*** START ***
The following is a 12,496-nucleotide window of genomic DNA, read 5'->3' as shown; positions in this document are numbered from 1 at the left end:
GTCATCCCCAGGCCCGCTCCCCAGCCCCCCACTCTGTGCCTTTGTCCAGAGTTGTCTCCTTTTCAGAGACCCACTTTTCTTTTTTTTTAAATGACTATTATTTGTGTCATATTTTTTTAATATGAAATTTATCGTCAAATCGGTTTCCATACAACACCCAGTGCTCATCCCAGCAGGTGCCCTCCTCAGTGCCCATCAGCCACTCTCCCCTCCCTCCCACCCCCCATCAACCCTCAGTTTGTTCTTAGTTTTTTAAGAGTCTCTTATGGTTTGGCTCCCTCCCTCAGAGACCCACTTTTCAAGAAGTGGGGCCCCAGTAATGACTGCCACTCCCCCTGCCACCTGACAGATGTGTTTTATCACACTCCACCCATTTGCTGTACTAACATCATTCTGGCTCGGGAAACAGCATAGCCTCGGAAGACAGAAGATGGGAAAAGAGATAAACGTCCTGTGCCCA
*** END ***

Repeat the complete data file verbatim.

The following is a 12,496-nucleotide window of genomic DNA, read 5'->3' as shown; positions in this document are numbered from 1 at the left end:
GTCATCCCCAGGCCCGCTCCCCAGCCCCCCACTCTGTGCCTTTGTCCAGAGTTGTCTCCTTTTCAGAGACCCACTTTTCTTTTTTTTTAAATGACTATTATTTGTGTCATATTTTTTTAATATGAAATTTATCGTCAAATCGGTTTCCATACAACACCCAGTGCTCATCCCAGCAGGTGCCCTCCTCAGTGCCCATCAGCCACTCTCCCCTCCCTCCCACCCCCCATCAACCCTCAGTTTGTTCTTAGTTTTTTAAGAGTCTCTTATGGTTTGGCTCCCTCCCTCAGAGACCCACTTTTCAAGAAGTGGGGCCCCAGTAATGACTGCCACTCCCCCTGCCACCTGACAGATGTGTTTTATCACACTCCACCCATTTGCTGTACTAACATCATTCTGGCTCGGGAAACAGCATAGCCTCGGAAGACAGAAGATGGGAAAAGAGATAAACGTCCTGTGCCCA